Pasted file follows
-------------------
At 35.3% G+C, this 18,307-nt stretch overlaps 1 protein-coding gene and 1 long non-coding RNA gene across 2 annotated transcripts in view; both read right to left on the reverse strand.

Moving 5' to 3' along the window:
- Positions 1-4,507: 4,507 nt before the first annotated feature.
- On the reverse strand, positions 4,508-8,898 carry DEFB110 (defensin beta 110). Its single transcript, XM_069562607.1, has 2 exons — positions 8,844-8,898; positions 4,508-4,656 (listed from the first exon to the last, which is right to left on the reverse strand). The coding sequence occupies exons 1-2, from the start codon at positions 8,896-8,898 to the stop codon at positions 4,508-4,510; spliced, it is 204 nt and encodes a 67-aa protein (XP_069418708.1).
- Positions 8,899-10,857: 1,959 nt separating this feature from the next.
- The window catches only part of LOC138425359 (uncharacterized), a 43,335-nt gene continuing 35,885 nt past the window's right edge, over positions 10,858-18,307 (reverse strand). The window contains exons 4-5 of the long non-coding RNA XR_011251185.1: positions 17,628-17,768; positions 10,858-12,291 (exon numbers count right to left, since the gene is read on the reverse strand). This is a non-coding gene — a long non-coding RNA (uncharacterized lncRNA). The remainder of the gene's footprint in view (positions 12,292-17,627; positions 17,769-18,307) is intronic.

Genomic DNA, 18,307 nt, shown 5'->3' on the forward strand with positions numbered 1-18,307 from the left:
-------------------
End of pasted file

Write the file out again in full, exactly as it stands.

At 35.3% G+C, this 18,307-nt stretch overlaps 1 protein-coding gene and 1 long non-coding RNA gene across 2 annotated transcripts in view; both read right to left on the reverse strand.

Moving 5' to 3' along the window:
- Positions 1-4,507: 4,507 nt before the first annotated feature.
- On the reverse strand, positions 4,508-8,898 carry DEFB110 (defensin beta 110). Its single transcript, XM_069562607.1, has 2 exons — positions 8,844-8,898; positions 4,508-4,656 (listed from the first exon to the last, which is right to left on the reverse strand). The coding sequence occupies exons 1-2, from the start codon at positions 8,896-8,898 to the stop codon at positions 4,508-4,510; spliced, it is 204 nt and encodes a 67-aa protein (XP_069418708.1).
- Positions 8,899-10,857: 1,959 nt separating this feature from the next.
- The window catches only part of LOC138425359 (uncharacterized), a 43,335-nt gene continuing 35,885 nt past the window's right edge, over positions 10,858-18,307 (reverse strand). The window contains exons 4-5 of the long non-coding RNA XR_011251185.1: positions 17,628-17,768; positions 10,858-12,291 (exon numbers count right to left, since the gene is read on the reverse strand). This is a non-coding gene — a long non-coding RNA (uncharacterized lncRNA). The remainder of the gene's footprint in view (positions 12,292-17,627; positions 17,769-18,307) is intronic.

Genomic DNA, 18,307 nt, shown 5'->3' on the forward strand with positions numbered 1-18,307 from the left: